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By Jake Howard
The drumbeat toward the 2020 Olympics in Tokyo and the debut of surfing in the games marches ever forward. And the closer we get to that historic moment, the better the United States national program is looking.
Last weekend, Team USA captured the silver medal at the ISA World Surfing Championship in Newport Beach. In 2017, the squad claimed gold, and while it wasn’t able to go back-to-back and defend its title, the performances of the individual athletes and the camaraderie that the team has developed are a sign of good things to come.
Heading into the final day of competition on Sunday, the U.S. surfers held a slight edge over rest of the field in the team standings by a mere 245 points. Winning the Aloha Cup on Saturday, they had seized the momentum going into the final day of competition, but the surging Japanese team ultimately took the gold after statement-making performances by a number of their athletes. In the end the U.S. ceded the top spot on the podium by a mere 132 points.
“We had 44 countries represented, almost a quarter of the world,” said ISA President Fernando Aguerre. “Keep an eye out for these young athletes in the lead-up to the Tokyo 2020 Games because we could very well see them surfing on the world’s greatest stage in sport.”
And while it may have been a bit of a heartbreaker for the U.S., they have every reason to hold their heads high and be proud of what they accomplished up in Surf City.
“Making the finals has never been so challenging. The level of surfing at this year’s ISA Worlds was simply next level,” said Team USA Head Coach Joey Buran, who has now become the winningest national coach in the program’s storied history. “These athletes will be storming the WSL Championship Tour and Olympics faster than anyone realizes. I am extremely proud of Team USA’s performances and stoked about surfing’s future.”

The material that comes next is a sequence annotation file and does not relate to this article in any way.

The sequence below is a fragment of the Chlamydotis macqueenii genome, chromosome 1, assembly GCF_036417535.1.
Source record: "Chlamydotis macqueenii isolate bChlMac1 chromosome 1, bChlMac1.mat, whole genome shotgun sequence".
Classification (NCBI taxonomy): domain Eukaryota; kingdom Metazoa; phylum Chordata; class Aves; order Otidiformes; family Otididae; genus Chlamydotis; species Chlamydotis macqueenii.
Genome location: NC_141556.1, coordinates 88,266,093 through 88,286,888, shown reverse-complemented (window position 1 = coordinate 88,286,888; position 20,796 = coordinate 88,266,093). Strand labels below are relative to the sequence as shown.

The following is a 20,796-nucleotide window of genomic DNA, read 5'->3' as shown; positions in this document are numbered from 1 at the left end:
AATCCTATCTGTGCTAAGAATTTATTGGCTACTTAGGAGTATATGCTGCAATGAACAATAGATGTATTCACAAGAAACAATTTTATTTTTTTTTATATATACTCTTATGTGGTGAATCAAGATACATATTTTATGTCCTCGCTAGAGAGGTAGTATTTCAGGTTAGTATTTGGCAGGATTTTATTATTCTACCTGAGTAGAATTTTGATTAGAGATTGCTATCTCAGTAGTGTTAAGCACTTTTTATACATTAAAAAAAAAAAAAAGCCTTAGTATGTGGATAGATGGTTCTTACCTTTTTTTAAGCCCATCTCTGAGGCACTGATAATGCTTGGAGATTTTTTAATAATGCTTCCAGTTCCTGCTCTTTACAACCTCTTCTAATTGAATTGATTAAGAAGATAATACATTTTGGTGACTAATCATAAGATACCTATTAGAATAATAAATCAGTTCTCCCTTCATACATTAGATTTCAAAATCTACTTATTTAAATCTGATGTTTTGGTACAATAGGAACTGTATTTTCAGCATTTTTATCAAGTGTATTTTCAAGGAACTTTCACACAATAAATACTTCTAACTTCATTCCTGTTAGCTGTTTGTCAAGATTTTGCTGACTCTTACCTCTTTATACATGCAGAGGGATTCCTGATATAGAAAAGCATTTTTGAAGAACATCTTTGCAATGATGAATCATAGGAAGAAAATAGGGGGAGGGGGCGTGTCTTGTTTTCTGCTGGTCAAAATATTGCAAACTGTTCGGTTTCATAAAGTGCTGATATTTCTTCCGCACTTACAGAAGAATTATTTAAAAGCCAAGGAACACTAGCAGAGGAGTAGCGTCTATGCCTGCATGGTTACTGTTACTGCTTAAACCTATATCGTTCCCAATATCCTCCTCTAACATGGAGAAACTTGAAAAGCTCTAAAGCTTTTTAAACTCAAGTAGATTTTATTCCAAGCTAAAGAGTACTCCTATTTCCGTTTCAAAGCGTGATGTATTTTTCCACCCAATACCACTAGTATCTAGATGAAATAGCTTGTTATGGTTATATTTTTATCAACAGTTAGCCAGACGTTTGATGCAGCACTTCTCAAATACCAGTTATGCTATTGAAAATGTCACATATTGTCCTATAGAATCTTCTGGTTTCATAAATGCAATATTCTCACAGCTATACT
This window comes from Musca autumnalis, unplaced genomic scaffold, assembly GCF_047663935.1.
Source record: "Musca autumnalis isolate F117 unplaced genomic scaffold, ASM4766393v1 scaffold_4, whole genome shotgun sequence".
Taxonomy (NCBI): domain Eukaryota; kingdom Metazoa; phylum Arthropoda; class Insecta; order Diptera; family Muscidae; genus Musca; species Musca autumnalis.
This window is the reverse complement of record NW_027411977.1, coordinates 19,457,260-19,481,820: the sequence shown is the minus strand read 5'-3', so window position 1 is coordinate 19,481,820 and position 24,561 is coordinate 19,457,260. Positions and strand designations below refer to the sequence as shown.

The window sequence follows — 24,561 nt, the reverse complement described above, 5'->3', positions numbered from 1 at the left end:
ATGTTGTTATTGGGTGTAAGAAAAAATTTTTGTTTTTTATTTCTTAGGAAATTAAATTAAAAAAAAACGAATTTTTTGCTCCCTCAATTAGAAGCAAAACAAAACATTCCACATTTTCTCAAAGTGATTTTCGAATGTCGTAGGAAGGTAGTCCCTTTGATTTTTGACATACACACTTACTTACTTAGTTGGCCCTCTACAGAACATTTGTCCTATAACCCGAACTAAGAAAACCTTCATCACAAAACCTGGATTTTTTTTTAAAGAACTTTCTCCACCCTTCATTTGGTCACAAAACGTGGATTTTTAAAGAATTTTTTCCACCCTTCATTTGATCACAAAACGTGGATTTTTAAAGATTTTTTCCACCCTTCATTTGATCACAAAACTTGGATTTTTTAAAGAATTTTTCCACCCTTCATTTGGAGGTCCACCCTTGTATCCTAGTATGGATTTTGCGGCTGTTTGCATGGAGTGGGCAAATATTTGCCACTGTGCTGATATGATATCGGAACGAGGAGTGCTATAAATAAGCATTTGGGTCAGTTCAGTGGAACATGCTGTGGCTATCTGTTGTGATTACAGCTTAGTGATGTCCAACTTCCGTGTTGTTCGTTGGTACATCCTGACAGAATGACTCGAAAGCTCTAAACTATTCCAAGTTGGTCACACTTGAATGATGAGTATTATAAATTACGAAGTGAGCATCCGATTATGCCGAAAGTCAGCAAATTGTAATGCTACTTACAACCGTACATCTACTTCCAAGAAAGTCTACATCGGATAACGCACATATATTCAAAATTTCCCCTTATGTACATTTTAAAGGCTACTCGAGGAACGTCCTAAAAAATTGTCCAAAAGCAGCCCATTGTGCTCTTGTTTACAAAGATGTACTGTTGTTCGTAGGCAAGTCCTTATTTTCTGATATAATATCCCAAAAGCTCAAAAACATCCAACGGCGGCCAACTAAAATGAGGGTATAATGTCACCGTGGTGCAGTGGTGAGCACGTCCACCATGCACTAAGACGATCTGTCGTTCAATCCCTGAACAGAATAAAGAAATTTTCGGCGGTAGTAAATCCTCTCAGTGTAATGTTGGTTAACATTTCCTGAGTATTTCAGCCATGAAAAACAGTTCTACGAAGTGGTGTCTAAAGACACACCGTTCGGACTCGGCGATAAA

The highlight for the U.S. was the unlikely rise of Oceanside’s Caitlin Simmers who stepped up her game considerably to claim the only individual gold medal for the Americans. Surfing well above her age, the 13-year-old phenom blew away the competition in the girls under 16 division. Earning a 17.10 heat total in the final, she posted one of the highest scores of the entire event.
“It feels so good,” Simmers said. “Team USA is really supportive. It’s an honor to be a part of the team This is my biggest win. Since surfing is in the Olympics, that is a new goal for me to strive for.”
Simmers was the 2018 NSSA Rookie of the Year, and for the first time in contest history scored three perfect 10s at NSSA Nationals last June.
Given the hotbed of talent that San Clemente has become in recent years, Simmers certainly had help in the other divisions from a few Lowers regulars. In the Aloha Cup team event, area surfers and team captains Kirra Pinkerton and Cole Houshmand were joined by Jett Schilling and San Diego’s Alyssa Spencer en route to a commanding gold-medal performance.
In the boys under 16 division, Kade Matson earned a silver medal thanks to his progressive, all-or-nothing approach, pulling off a 360 air and a series of aggressive vertical turns in the final. Meanwhile, team captain Houshmand went to work in the boys under 18 final. Missing out on a bronze medal by a mere 10th of a point, he ultimately settled for the fourth-place copper.
For Team Japan, it was its first team gold medal in the history of the ISA championships and sets a highly competitive tone going into the 2020 Games. Rounding out the top four, Australia earned the bronze medal and Hawaii took home the copper.
“For anyone in Japan who surfs, they now know that Japanese surfers are capable of a gold medal,” said Japan’s Keanu Kamiyama, who won the gold in the boys under 18 division.
“We had an amazing nine days of sun, no wind, and great waves. It was incredible,” said Aguerre when it was all done and dusted.
In less than two years the Olympics will be here. The U.S. team is primed to make a serious push to become the most dominant surfing nation in the world…and it just might do it thanks to the passion and dedication of a few kids from town.